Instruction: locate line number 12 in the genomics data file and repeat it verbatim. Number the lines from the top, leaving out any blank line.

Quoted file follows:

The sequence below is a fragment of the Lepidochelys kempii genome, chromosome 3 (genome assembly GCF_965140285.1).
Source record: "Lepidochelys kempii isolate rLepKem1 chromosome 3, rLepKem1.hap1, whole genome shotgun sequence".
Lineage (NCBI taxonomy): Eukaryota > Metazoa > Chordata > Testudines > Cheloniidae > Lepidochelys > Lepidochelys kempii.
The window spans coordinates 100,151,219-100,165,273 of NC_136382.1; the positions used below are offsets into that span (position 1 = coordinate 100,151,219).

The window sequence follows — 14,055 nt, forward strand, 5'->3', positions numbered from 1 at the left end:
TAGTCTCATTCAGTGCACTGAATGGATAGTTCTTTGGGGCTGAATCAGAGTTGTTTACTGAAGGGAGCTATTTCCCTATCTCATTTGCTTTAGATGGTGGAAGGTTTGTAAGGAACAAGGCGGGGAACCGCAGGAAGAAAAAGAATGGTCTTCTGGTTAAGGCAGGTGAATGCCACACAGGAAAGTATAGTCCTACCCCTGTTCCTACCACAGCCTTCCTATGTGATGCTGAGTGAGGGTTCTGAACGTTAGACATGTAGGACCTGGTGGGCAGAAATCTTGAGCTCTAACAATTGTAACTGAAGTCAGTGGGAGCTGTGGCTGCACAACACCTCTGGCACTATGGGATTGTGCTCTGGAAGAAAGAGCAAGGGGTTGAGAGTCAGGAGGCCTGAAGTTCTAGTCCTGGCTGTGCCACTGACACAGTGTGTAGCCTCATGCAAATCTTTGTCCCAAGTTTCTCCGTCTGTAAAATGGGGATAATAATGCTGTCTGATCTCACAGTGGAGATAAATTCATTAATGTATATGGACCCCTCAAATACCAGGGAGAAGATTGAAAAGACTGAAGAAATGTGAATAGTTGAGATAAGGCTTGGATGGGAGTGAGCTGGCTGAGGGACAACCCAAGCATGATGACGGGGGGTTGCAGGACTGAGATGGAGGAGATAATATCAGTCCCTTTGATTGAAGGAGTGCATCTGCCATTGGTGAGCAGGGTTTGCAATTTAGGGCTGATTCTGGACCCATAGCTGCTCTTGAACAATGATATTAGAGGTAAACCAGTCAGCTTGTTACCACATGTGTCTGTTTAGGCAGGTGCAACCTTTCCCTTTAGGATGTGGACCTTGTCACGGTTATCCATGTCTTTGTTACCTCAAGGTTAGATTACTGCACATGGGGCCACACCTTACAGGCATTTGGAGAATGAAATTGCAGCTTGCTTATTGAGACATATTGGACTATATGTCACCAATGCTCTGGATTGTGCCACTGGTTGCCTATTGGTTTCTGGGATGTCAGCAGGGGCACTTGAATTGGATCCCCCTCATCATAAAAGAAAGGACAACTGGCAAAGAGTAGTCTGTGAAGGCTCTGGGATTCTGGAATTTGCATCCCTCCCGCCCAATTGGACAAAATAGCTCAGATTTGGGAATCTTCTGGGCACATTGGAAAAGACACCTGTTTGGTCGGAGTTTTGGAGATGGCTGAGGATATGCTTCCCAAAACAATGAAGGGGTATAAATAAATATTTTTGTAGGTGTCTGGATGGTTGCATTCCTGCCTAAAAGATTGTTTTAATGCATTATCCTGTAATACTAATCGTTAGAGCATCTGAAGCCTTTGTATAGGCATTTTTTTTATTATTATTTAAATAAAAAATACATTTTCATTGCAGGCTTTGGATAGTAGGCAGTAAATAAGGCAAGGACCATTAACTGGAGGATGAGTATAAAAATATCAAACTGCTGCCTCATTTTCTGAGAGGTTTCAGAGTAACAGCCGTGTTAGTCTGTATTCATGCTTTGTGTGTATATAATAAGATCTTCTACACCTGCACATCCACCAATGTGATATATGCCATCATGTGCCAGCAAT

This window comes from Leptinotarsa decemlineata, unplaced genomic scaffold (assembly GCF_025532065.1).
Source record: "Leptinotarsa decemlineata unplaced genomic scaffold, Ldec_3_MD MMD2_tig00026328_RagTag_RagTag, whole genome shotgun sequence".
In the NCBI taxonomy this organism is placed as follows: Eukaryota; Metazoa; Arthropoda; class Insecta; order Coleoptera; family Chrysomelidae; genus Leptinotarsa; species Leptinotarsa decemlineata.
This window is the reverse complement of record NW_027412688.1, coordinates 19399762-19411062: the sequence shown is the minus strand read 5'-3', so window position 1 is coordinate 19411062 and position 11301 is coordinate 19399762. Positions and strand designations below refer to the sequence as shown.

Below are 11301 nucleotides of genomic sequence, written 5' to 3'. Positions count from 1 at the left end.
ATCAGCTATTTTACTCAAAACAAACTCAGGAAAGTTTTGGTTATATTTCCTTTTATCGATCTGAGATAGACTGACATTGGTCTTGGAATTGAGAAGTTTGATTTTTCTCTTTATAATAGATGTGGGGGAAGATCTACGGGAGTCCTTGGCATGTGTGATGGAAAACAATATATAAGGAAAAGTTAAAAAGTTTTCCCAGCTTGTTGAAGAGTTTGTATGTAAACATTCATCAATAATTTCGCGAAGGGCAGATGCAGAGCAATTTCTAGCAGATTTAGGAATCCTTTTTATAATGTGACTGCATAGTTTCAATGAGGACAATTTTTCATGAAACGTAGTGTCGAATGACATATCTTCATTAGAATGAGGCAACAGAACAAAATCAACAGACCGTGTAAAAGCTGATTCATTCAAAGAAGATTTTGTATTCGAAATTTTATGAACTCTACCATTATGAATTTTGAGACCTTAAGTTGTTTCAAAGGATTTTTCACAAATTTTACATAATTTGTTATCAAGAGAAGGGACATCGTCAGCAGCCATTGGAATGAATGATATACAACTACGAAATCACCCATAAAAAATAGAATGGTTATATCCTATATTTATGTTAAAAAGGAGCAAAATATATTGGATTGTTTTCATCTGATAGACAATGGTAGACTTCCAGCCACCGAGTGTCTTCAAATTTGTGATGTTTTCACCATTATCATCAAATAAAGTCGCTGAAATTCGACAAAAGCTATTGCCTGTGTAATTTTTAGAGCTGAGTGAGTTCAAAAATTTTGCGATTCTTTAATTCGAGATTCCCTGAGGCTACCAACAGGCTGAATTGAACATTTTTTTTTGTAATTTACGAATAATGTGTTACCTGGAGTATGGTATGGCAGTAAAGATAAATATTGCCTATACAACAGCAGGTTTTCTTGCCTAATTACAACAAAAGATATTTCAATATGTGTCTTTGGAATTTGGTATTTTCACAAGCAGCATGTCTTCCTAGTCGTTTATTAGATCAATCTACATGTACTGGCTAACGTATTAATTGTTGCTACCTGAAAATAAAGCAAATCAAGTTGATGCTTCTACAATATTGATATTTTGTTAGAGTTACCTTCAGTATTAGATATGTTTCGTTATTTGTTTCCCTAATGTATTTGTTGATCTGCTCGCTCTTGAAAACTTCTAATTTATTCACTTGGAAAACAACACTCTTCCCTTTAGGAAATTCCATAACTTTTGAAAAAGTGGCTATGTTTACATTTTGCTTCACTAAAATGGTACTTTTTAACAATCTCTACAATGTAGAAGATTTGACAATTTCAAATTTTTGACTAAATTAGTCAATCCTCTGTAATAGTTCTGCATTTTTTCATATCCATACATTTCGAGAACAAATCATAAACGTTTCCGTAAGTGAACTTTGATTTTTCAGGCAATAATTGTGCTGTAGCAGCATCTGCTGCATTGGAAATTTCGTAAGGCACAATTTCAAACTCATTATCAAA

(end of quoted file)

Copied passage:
ATCAGCTATTTTACTCAAAACAAACTCAGGAAAGTTTTGGTTATATTTCCTTTTATCGATCTGAGATAGACTGACATTGGTCTTGGAATTGAGAAGTTTGATTTTTCTCTTTATAATAGATGTGGGGGAAGATCTACGGGAGTCCTTGGCATGTGTGATGGAAAACAATATATAAGGAAAAGTTAAAAAGTTTTCCCAGCTTGTTGAAGAGTTTGTATGTAAACATTCATCAATAATTTCGCGAAGGGCAGATGCAGAGCAATTTCTAGCAGATTTAGGAATCCTTTTTATAATGTGACTGCATAGTTTCAATGAGGACAATTTTTCATGAAACGTAGTGTCGAATGACATATCTTCATTAGAATGAGGCAACAGAACAAAATCAACAGACCGTGTAAAAGCTGATTCATTCAAAGAAGATTTTGTATTCGAAATTTTATGAACTCTACCATTATGAATTTTGAGACCTTAAGTTGTTTCAAAGGATTTTTCACAAATTTTACATAATTTGTTATCAAGAGAAGGGACATCGTCAGCAGCCATTGGAATGAATGATATACAACTACGAAATCACCCATAAAAAATAGAATGGTTATATCCTATATTTATGTTAAAAAGGAGCAAAATATATTGGATTGTTTTCATCTGATAGACAATGGTAGACTTCCAGCCACCGAGTGTCTTCAAATTTGTGATGTTTTCACCATTATCATCAAATAAAGTCGCTGAAATTCGACAAAAGCTATTGCCTGTGTAATTTTTAGAGCTGAGTGAGTTCAAAAATTTTGCGATTCTTTAATTCGAGATTCCCTGAGGCTACCAACAGGCTGAATTGAACATTTTTTTTTGTAATTTACGAATAATGTGTTACCTGGAGTATGGTATGGCAGTAAAGATAAATATTGCCTATACAACAGCAGGTTTTCTTGCCTAATTACAACAAAAGATATTTCAATATGTGTCTTTGGAATTTGGTATTTTCACAAGCAGCATGTCTTCCTAGTCGTTTATTAGATCAATCTACATGTACTGGCTAACGTATTAATTGTTGCTACCTGAAAATAAAGCAAATCAAGTTGATGCTTCTACAATATTGATATTTTGTTAGAGTTACCTTCAGTATTAGATATGTTTCGTTATTTGTTTCCCTAATGTATTTGTTGATCTGCTCGCTCTTGAAAACTTCTAATTTATTCACTTGGAAAACAACACTCTTCCCTTTAGGAAATTCCATAACTTTTGAAAAAGTGGCTATGTTTACATTTTGCTTCACTAAAATGGTACTTTTTAACAATCTCTACAATGTAGAAGATTTGACAATTTCAAATTTTTGACTAAATTAGTCAATCCTCTGTAATAGTTCTGCATTTTTTCATATCCATACATTTCGAGAACAAATCATAAACGTTTCCGTAAGTGAACTTTGATTTTTCAGGCAATAATTGTGCTGTAGCAGCATCTGCTGCATTGGAAATTTCGTAAGGCACAATTTCAAACTCATTATCAAA